Billy Kennedy: Mainstream Protestants left alienated by Hibernian politicisation of St Patrick’s Day

St. Patricks Cathedral, Armagh
St. Patricks Cathedral, Armagh

St Patrick is credited as the man who brought Christianity to Ireland, yet, regrettably, his March 17 anniversary is used by some Irish republicans as an occasion to pursue a narrow political agenda.

Mainstream Protestants identify with Patrick as their patron saint - note the large number of Church of Ireland churches bearing his name across this country. They identify Patrick’s fifth century Christian witness on these shores as a manifestation of the early Apostolic church and are alienated from the overt Hibernian politicisation of a day that should be shared by all creeds and classes.

St Patrick was a fifth-century Romano-British Christian missionary and bishop in Ireland. Known as the ‘Apostle of Ireland’, he is venerated in both the Anglican Communion (Church of Ireland) and the Roman Catholic Church. The dates of Patrick’s life are not certain, but it is accepted that he was active as a missionary in Ireland during the second half of the fifth century.

Early medieval tradition credits him with being the first bishop of Armagh and Primate of Ireland, and they regard him as founder of Christianity in Ireland, converting a people practising a form of almost pagan Celtic polytheism. This is how he has been regarded since, despite evidence of an earlier Christian presence in Ireland.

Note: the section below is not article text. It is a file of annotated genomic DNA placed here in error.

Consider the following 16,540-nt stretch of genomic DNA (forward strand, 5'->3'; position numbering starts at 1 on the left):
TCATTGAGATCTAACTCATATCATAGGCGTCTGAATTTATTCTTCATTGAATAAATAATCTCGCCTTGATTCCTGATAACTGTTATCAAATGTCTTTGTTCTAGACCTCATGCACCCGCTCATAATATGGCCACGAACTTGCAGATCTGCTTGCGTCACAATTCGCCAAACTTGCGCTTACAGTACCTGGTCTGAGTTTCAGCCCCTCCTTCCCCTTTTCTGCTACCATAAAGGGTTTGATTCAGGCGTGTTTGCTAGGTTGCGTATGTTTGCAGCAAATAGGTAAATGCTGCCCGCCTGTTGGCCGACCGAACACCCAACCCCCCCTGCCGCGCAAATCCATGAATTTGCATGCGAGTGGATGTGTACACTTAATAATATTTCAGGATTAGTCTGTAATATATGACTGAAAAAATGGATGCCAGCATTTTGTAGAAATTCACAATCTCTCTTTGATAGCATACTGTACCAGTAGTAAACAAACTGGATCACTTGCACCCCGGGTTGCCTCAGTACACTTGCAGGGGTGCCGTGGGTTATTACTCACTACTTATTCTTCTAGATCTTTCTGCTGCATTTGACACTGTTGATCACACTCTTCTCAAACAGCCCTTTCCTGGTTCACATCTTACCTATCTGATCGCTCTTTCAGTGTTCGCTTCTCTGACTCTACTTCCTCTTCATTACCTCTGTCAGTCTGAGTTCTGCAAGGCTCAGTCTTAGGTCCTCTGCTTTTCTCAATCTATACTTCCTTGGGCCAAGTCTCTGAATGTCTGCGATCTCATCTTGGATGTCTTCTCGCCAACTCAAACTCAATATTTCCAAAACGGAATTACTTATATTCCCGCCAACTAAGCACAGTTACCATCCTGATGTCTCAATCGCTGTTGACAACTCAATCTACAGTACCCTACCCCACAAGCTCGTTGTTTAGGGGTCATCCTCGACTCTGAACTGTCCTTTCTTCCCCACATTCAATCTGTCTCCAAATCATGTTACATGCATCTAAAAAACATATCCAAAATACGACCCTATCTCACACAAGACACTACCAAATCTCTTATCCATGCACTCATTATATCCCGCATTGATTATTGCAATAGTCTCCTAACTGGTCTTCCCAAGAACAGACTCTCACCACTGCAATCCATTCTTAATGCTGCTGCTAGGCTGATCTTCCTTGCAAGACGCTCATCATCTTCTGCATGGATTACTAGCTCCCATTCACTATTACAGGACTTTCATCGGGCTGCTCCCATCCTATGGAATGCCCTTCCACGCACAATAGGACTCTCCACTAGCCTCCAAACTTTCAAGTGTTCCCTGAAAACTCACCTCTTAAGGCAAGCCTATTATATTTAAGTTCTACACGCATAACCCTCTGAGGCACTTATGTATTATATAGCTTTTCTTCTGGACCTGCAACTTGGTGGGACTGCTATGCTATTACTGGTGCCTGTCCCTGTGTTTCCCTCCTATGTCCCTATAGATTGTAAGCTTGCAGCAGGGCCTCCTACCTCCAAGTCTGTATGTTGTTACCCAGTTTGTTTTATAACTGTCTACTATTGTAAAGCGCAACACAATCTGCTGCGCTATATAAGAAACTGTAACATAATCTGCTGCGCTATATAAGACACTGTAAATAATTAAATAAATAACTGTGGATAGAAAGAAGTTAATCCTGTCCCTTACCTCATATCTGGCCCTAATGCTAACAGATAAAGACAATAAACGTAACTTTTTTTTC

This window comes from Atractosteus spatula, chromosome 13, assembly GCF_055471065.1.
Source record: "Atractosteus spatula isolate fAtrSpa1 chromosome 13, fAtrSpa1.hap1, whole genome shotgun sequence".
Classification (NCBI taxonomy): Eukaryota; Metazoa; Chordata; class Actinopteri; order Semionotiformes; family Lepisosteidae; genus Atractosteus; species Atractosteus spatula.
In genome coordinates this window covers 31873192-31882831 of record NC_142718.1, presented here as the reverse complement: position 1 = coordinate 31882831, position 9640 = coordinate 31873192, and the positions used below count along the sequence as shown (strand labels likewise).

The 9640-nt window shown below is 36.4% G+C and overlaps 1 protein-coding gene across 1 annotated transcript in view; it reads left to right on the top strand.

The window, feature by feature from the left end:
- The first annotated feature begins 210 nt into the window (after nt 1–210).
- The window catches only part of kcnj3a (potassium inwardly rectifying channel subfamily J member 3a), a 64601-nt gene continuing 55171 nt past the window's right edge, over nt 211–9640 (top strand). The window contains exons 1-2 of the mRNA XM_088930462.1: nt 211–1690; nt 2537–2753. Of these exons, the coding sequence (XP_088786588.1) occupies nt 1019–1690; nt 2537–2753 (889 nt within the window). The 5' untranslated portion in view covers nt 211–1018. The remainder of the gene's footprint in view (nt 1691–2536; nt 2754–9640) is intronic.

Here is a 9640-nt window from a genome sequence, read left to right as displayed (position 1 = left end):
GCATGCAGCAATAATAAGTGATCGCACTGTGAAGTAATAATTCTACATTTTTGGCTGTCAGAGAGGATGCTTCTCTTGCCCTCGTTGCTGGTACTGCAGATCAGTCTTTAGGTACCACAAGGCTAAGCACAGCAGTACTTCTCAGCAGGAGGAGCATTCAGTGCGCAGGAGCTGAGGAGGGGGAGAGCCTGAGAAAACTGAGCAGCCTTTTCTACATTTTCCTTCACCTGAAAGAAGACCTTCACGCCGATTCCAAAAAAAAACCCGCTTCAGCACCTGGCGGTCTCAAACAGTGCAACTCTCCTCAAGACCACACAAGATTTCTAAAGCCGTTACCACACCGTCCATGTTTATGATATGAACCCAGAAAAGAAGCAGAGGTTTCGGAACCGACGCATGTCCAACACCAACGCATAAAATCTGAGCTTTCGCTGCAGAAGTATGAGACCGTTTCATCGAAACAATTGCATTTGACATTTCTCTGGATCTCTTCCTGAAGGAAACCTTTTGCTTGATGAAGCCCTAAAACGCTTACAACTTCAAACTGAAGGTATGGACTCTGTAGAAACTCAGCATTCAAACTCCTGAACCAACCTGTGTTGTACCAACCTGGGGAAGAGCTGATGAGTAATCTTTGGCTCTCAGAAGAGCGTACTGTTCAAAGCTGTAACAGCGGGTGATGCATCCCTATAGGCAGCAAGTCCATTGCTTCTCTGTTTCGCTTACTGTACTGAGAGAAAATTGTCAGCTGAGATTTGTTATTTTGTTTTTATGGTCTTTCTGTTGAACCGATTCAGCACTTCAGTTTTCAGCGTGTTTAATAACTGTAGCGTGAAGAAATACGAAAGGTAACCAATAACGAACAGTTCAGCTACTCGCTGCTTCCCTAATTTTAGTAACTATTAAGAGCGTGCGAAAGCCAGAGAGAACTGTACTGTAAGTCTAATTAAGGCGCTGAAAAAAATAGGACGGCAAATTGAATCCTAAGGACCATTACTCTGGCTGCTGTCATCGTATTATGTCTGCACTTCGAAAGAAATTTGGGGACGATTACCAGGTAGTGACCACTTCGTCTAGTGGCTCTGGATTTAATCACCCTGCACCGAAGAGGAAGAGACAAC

According to the confession of Patrick, when he was about 16, he was captured by Irish pirates from his home on mainland Britain and taken as a slave to Ireland, looking after animals. He lived there for six years before escaping to return home. As a cleric, he returned to north/west Ireland. Little is known of where he visited, although Slemish (Co Antrim) and Downpatrick have locational links with him. St Patrick’s Day is the supposed date of his death, celebrated religiously and culturally. In church circles, it is both a solemn holy day of obligation. However, the cultural side of remembering St Patrick straying into politics is divisive, particularly in Northern Ireland. In Irish-American Catholic communities in the US, the brash ‘Auld Country’ cult of celebrating St Patrick has very little religious tones.

Celebrated properly, St Patrick’s Christian inheritance should be free from all narrow political trappings.